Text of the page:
Some of Mr Houellebecq’s previous novels have been unnervingly prescient, tapping into French anxieties as they unfold. “Serotonin”, published in 2019, anticipated a rural uprising on a motorway intersection just as the gilets jaunes (yellow jackets) streamed onto roundabouts across France, protesting against a rise in the carbon tax on motor fuel. Four years earlier Mr Houellebecq was accused of stirring up far-right Islamophobia with “Submission”, which imagines France under Islamist rule; it was published on the day of the Charlie Hebdo terrorist attack.

“Anéantir” is set in 2027, at the end of the second term of a president who closely resembles Emmanuel Macron. Mr Hou ellebecq does not dwell on this, although in itself it constitutes a prediction, since Mr Macron is up for re-election in April this year. More intriguing, by the end of his second term France has been transformed into a competitive, industrially powerful economy. This is largely thanks to presidential instructions carried out by Bruno Juge—a thinly disguised fictional version of Bruno Le Maire, Mr Macron’s current finance minister—who is Paul’s drinking companion in Addis Ababa. Paul considers him “probably the greatest finance minister since Colbert”. Though the president was originally elected on the “fantasies of the startup nation”, it is the revival of France’s dirigiste spirit, embodied by Louis XIV’s finance chief, which has enabled this remarkable turnaround.

Au revoir tristesse

From a novelist best-known for his nihilistic outlook, this upbeat arc is striking. Past works, including “Atomised” and “Whatever”, deplored degenerate post-1968 consumerist society, capitalism, narcissistic individualism and the commodification of human interaction, usually including sex, sometimes at pornographic length. Mr Houellebecq tends to put his finger on a painful spot in society’s phobias and fears, and gently press. He connects instinctively to the ennui and discontent that are France’s default state of mind.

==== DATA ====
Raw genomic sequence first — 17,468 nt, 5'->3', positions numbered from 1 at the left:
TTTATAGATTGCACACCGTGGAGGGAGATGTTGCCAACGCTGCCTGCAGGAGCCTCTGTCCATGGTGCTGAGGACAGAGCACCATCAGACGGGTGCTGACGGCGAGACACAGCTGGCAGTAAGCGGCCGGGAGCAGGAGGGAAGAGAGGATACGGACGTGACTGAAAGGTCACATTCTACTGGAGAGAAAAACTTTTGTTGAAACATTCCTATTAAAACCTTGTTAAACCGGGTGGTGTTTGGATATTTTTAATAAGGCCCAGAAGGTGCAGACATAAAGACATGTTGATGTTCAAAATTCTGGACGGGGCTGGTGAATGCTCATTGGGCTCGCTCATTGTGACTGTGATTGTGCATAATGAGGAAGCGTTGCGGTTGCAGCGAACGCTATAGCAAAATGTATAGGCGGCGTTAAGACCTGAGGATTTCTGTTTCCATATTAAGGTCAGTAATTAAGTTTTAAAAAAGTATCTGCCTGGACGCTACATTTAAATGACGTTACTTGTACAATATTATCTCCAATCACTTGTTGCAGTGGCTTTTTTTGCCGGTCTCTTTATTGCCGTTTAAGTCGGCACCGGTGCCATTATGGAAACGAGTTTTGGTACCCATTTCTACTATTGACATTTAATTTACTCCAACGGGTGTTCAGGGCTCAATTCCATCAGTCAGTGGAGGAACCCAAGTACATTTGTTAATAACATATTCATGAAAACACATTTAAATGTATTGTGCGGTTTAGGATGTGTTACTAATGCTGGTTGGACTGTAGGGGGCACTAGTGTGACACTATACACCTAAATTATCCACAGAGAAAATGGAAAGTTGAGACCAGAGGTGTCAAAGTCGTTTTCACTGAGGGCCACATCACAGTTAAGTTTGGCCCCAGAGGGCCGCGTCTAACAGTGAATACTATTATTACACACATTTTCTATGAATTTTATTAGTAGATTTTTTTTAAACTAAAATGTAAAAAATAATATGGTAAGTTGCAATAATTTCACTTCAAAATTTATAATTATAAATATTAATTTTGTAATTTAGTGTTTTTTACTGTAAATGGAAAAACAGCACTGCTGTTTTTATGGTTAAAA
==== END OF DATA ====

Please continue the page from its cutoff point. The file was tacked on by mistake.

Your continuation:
Indeed, in 2017 the author seemed perplexed by the victory of the centrist Mr Macron. Nearly half of voters then backed a candidate from the extreme left or right (which polls suggest they may do again this April). Mr Macron’s run-off opponent was the nationalist-populist Marine Le Pen, who warned of the country’s imminent collapse. The final contest was, to simplify, between his can-do confidence and her doom-mongering. Mr Houellebecq commented at the time that the election of Mr Macron, who later awarded the novelist the légion d’honneur, was a form of “group therapy” for a morose nation, and was designed “to convert the French to optimism”. In “Anéantir” he seems to be hinting that the patient can be cured.

The last part of the novel takes an unusually tender turn. An initial plot, revolving around a series of cyber-attacks, one targeting the minister, is never fully resolved. Instead, the story develops into a personal drama prompted by Paul’s own cancer diagnosis. Poignancy intrudes, as he attempts awkwardly to reconnect with his paralysed father, grows back in love with his wife, and contemplates death and departure amid the scarlet and gold leaves of autumnal Burgundy. France upbeat? Mr Houellebecq tender? Each notion is as unsettling as the other, which may be precisely the effect he set out to achieve.

This article appeared in the Culture section of the print edition under the headline "Light in the void"